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Glucosamine And Gout

Rheumatic diseases frequently cause disability; as does inflammation, herein lays the link between glucosamine and gout.

What is gout? Gout is a form of arthritis associated with inflammation. Gout does not result in constant pain however; it is a type of pain that flares. Gout pain comes on when the body is overloaded with high levels of a substance called purines. When the body cannot filter out uric acid, a waste substance associated with purines, and then it builds up in the body, particularly in the joints. This leads to the development of sharp crystals, concentrating pain.

Medication can help reduce the pain and inflammation resulting from gout. Typically doctors will prescribe medications to help reduce gout attacks or the pain associated with gout attacks. These include non-steroidal anti-inflammatory medications. However, these medications can cause many side effects.

Glucosamine And Gout Pain

Researchers have been exploring the link between glucosamine and gout. Glucosamine and gout are linked because glucosamine may help reduce inflammation associated with arthritis, and therefore helps to reduce the pain associated with gout. Glucosamine works well when combined with chondroitin sulphate. Many researchers have studied supplementing with glucosamine in place of NSAIDs to reduce the pain and swelling associated with uric acid buildup.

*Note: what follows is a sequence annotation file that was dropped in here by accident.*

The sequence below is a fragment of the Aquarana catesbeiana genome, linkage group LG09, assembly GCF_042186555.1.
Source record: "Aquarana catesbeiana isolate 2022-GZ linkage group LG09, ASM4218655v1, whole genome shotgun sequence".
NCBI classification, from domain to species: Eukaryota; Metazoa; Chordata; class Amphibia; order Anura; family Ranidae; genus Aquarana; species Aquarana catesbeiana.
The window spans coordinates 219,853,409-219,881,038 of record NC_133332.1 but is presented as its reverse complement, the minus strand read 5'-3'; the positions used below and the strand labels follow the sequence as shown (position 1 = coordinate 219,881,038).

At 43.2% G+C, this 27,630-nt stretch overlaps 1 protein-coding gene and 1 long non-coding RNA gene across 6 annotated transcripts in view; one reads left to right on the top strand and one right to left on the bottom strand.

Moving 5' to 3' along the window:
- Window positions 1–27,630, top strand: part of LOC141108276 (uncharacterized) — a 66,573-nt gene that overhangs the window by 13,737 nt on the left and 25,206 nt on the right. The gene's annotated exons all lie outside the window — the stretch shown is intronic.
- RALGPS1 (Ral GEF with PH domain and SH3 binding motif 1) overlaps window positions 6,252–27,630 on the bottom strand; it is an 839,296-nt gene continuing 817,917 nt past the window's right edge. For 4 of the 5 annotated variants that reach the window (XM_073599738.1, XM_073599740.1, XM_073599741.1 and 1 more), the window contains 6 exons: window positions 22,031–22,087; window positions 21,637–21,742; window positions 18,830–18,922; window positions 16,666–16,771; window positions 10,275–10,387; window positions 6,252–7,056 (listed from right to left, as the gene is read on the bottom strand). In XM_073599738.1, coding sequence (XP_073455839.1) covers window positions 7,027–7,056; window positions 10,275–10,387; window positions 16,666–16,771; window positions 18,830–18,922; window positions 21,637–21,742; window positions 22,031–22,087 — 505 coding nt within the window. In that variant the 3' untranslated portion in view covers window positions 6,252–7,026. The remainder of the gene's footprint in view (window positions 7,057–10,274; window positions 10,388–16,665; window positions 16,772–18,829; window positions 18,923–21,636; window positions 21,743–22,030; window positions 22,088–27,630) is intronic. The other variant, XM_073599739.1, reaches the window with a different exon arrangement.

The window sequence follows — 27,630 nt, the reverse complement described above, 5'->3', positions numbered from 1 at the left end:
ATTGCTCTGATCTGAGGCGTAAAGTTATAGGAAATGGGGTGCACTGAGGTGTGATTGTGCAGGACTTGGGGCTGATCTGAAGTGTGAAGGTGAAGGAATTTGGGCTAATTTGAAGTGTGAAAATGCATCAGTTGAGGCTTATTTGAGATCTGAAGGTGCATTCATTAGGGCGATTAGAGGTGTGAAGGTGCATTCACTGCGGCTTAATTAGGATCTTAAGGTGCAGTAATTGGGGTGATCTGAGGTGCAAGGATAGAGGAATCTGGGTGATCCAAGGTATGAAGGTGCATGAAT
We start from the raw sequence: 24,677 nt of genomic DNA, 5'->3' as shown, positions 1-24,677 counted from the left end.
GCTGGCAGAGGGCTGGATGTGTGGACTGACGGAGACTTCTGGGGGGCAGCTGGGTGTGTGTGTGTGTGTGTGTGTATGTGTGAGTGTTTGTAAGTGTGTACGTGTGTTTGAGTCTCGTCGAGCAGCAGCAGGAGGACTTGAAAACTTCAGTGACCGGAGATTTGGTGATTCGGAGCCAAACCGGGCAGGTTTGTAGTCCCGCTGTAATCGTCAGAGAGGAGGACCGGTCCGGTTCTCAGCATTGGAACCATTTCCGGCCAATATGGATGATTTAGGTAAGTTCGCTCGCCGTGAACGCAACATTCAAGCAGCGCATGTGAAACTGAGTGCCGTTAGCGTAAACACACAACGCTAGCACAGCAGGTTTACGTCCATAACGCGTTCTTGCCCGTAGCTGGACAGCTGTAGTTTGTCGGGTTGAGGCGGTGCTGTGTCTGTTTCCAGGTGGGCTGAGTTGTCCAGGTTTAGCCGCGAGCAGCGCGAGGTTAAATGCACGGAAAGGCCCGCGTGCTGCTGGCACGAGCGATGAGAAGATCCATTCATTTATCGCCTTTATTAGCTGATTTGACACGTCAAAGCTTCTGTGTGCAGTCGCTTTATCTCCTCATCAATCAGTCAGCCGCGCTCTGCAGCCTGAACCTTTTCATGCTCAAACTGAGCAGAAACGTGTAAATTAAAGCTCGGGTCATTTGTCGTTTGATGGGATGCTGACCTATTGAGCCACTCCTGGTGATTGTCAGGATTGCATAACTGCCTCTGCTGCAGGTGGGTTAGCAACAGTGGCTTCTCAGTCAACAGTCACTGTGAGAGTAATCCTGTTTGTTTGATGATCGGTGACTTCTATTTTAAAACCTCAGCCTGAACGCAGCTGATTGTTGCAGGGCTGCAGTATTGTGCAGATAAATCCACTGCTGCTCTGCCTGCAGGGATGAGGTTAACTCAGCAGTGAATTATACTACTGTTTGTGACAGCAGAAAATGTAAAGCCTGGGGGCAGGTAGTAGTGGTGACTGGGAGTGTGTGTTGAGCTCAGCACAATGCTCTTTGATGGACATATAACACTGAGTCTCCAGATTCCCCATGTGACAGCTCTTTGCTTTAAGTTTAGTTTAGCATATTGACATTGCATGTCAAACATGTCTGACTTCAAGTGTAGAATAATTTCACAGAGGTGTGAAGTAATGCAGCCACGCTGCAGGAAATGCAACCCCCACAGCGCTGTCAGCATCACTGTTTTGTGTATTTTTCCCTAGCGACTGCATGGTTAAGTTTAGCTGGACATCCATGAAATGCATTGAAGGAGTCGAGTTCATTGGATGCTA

Other methods for reducing gout pain include changes in the diet and an exercise plan to improve overall health.

Other Steps To Reduce Inflammation

Drinking plenty of water will also help improve kidney function. There are relatively few side effects associated with glucosamine. Some healthcare providers recommend monitoring glucose levels and sugar intake. Be sure to consult with a qualified doctor or other healthcare provider before trying glucosamine for gout or any other healthcare condition, because it is not known whether glucosamine may or may not interfere with diabetes medications or glucose tolerance.

Over time researchers believe the body adapts to glucosamine supplementation and works more efficiently to adapt to glucosamine than NSAIDs for gout relief. There may be minimal nausea or other gastrointestinal effects. All medications however, come with a side effect profile. NSAIDs for example, may cause intestinal bleeding and carry with them the potential for liver problems when used for long periods of time.

Improving total body health is the key to reducing gout pain and improving overall health and wellness. Consider glucosamine and gout as a first step in the right direction; make an appointment with a qualified healthcare professional to discuss your total body fitness and take charge of your life.

References:
Schumacher HR Jr. Management strategies for osteoarthritis, ankylosing spondylitis, and gouty arthritis. J Clin Rheumatol. 2004 Jun; 10(3 Suppl): S18-25. PubMed Available: http://www.ncbi.nlm.nih.gov/pubmed/17043496
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